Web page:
We just got our first copies of Scott’s brand new Photoshop CS6 Book for Digital Photographers in this week! To celebrate, we’re giving away three free copies. Leave a comment for your chance to win!

Intel’s “A Momentary Lapse” Contest – $50,000 in Prizes!
Want to win a Canon 5D MkIII, 35mm f/1.4, Dell Intel Core i5 Ultrabook, CyberLink PowerDirector software, and be featured in an Intel online ad? Check out Intel’s A Momentary Lapse Contest, the contest where you can enter your best time-lapse or slow-motion video for your chance to win these prizes! And even if you’re not into video, you can submit a photo to their weekly photo contest .

All the details and contest entry info is over at YouTube.com/MyIntelEdge

Peachpit Book Club with Roberto Valenzuela
Tuesday night from 8-9pm ET, Roberto Valenzuela will be discussing topics from his book Picture Perfect Practice during the Peachpit Book Club! It’s a free webcast, but space is limited, so make sure you register soon!

Last Week’s Winners
Lightroom 4 Crash Course App
- Robsigur
- Holger
- David Levin

Photoshop CS6 for Photographers Seminar
- Todd Thompson


It’s Guest Blog Wednesday featuring Jefferson Graham!

by Brad Moore  |  13 Comments

You’ve read here about the joy of using multiple flash units to produce stellar photography from the likes of Scott, Joe McNally, David Hobby and other master photographers.

I’d like to discuss here another multiple for video–as in multicam video.

Online videos have come a long way since their humble beginnings of shaky camera movement, poor sound, and minimal editing. With online videos now regularly showing up on TV sets, via Roku, Apple TV and other set-top box hookups, they’re now expected to look as polished as their offline counter-parts. Thanks to the advancements in digital technology and dramatic cost reductions, they now can.

In my new book, Video Nation, a DIY guide to planning, shooting and sharing great videojust out from Peachpit Press, I show how to dramatically improve the static old one-camera shoot. The solution: easily pair up multiple DSLRs–or even iPhones and iPads–and sync them together with Apple’s Final Cut Pro X software for TV quality like results with minimal investment and time.

I write about what I know. For the past 5 years, I have produced over 300 videos at USA TODAY for my Talking Tech and Talking Your Tech video series. All the productions are done on a low  budget (this is journalism, after all) with just two of us–the host and producer, and usually Sean, who assists me with camera, lighting and sound. It’s a rare day when we don’t use at least 3 cameras for the shoot.

The standard set-up: medium, wide and close-up. It’s one camera on the guest, another on me and the third for the wide shot of both of us.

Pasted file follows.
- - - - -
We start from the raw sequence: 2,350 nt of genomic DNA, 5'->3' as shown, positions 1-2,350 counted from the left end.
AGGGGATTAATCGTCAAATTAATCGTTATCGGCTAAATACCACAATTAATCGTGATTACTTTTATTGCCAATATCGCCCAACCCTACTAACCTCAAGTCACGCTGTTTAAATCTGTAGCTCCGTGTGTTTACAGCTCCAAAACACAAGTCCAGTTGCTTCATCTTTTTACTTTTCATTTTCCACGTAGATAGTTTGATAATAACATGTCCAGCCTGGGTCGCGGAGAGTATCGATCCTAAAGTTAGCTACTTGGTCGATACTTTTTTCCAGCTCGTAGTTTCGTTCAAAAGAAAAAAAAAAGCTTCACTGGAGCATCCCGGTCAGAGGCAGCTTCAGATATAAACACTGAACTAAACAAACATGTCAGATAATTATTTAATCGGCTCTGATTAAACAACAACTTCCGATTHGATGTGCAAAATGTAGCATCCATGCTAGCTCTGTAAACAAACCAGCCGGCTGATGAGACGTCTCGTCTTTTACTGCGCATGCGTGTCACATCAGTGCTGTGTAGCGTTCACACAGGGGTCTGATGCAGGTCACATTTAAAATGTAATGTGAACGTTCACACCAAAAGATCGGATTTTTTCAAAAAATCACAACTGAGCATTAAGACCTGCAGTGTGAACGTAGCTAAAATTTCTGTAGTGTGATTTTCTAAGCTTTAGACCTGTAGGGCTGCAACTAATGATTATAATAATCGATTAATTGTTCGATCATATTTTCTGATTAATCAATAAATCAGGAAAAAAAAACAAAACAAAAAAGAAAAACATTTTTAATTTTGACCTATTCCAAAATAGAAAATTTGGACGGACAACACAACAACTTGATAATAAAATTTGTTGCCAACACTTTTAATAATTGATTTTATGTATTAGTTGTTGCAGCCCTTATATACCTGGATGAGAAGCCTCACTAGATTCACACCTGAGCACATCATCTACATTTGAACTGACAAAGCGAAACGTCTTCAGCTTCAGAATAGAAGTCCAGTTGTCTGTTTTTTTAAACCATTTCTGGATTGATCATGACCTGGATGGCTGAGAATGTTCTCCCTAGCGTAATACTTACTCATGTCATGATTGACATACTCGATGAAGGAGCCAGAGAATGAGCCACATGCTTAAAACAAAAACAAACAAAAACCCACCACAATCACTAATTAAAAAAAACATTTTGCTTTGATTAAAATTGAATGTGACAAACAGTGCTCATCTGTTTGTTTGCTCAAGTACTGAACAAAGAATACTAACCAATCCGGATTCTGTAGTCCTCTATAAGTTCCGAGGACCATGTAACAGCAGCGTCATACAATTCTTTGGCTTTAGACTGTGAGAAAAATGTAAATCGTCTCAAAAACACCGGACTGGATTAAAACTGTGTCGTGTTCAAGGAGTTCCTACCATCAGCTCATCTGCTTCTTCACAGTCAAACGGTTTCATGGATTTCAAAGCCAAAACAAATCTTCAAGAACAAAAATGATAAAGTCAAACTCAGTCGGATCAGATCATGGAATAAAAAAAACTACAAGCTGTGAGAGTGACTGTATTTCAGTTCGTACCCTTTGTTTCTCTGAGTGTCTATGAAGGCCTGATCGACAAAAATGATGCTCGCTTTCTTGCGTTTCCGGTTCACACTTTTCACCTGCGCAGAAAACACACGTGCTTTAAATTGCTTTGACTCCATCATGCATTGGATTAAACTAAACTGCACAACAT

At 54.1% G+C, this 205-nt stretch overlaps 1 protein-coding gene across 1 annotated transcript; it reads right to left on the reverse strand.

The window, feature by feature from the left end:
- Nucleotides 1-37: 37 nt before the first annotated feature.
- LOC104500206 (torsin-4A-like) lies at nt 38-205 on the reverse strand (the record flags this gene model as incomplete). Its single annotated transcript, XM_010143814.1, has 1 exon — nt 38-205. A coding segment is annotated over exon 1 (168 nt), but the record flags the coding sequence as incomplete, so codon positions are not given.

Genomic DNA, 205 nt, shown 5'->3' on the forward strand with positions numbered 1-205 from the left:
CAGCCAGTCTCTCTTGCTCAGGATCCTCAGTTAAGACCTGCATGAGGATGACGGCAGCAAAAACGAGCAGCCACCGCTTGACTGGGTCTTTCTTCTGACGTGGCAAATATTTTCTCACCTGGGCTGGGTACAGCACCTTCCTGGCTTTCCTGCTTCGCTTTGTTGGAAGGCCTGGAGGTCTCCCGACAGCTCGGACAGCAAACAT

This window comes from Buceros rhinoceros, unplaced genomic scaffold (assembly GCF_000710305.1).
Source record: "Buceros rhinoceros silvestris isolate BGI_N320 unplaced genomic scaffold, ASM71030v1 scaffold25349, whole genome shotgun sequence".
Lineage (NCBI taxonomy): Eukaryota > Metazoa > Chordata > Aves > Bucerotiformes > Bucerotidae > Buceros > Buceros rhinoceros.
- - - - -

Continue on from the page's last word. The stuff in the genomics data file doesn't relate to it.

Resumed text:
Let’s go back in time a minute to the old one-camera shoot.

Put the video camera on a tripod, place the camera operator behind it, and open with a two-shot of me and my guest. Cut. Start again, and now the camera zooms in on the guest as we continue and it stays there until the end. Cut. To close, we zoom out for a two-shot. Next we do the “reverse” shot–me nodding, and I repeat my questions to cut in later in editing.

The problem with this type of shoot: it’s visually bland, the cut-in from the interviewer usually looks fake (it is) because of the repeated questions, and the whole spontaneity of the conversation is lost.

Three cameras takes care of all this. The conversation is captured the way it really happened.

Thanks to the mammoth size of the image sensor chip in the DSLR–about 20 times larger than that found in a consumer video camera–the DSLR is usually the camera(s) of choice. The depth of field is amazing, you can shoot in low light easily, choose a variety of lenses to use and have small cameras that are easy to tote around.


What we bring to every shoot: Canon 5D Mark III and II and 60D cameras, Canon 70-200mm 2.8, 24-70mm 2.8, 16-35mm 2.8, 85mm 1.8 and 50mm 1.8 lenses, GoPro Hero 2 camera, the Zoom H4N audio recorder, Sony lavalier microphones, Lowell Pro and the Lowell Rifa exchange video lights and Manfrotto tripods.

The 5D shots look stellar–but the cameras are not cheap–ranging from $2,000 to $3,500.

But we also use the Canon 60D in all of the shoots as well–and that camera can be picked up now for around $800. It has the exact same imaging chip as the even less expensive Canon Rebel T3i, which is around $600, and both match really nicely with the 5D footage.

I’ve also mixed Canon DSLRs with other cameras–most notably the Samsung NX 200, Sony A77, iPhone, iPad and the GoPro Hero cameras. Sure, the footage looks different–but it also spices things up.